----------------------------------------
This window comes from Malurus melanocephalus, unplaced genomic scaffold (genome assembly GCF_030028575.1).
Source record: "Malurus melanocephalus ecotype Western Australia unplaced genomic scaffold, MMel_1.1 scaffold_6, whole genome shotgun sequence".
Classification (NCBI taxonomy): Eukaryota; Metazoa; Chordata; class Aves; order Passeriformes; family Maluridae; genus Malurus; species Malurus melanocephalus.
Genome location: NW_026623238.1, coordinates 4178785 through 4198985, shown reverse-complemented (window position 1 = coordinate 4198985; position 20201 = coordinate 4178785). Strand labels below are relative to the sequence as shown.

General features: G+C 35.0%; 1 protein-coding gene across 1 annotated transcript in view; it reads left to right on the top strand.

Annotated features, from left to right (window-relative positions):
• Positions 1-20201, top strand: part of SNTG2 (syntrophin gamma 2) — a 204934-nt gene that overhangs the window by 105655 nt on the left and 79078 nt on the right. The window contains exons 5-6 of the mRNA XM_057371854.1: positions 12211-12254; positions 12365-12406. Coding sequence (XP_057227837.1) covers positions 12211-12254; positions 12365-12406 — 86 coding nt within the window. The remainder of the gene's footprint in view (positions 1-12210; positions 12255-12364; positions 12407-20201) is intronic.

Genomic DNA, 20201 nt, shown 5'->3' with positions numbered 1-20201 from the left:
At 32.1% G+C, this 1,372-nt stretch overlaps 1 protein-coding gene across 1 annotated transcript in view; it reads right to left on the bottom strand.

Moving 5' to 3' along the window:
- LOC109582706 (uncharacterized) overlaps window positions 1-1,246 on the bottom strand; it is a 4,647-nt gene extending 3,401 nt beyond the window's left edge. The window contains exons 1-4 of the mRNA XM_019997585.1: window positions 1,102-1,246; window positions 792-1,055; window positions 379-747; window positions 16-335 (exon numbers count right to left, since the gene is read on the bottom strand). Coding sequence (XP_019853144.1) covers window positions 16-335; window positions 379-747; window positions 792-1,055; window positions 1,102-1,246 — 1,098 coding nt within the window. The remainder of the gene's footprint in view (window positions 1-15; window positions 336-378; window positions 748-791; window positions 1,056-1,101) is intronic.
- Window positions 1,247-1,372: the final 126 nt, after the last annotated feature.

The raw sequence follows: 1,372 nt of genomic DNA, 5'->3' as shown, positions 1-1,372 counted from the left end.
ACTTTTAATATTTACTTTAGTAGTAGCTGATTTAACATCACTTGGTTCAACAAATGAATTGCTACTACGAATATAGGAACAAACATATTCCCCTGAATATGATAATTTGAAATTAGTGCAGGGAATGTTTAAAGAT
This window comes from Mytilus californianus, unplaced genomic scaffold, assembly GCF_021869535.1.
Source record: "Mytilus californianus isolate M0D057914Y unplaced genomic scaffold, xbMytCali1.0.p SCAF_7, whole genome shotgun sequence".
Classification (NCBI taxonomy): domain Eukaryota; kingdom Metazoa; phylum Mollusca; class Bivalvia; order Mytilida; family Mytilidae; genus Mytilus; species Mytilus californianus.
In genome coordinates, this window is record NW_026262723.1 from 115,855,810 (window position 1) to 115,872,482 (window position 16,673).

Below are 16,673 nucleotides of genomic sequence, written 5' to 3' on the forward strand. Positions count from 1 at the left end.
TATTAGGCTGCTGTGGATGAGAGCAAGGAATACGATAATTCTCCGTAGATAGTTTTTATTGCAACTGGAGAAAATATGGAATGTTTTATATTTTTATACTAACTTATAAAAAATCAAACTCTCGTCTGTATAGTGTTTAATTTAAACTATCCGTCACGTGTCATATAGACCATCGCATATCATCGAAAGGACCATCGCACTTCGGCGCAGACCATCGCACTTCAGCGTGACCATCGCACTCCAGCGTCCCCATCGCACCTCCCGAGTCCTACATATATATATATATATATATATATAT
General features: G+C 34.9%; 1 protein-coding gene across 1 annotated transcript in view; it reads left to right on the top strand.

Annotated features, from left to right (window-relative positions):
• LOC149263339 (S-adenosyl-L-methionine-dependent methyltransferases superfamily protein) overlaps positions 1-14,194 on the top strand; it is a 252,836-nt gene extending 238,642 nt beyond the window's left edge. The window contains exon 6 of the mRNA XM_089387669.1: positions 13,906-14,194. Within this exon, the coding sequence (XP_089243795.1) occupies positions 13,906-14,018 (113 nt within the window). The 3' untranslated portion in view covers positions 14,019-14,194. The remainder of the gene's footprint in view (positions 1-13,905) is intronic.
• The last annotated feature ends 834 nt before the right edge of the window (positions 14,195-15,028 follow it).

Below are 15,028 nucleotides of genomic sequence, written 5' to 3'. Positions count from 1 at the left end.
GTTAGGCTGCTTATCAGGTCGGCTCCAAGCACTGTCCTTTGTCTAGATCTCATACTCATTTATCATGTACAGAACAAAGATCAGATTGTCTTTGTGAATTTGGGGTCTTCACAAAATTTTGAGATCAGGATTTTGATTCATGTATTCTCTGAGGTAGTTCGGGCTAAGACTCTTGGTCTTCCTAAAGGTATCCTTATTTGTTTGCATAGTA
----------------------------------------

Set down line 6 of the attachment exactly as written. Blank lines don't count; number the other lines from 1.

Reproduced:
Annotated features, from left to right (window-relative positions):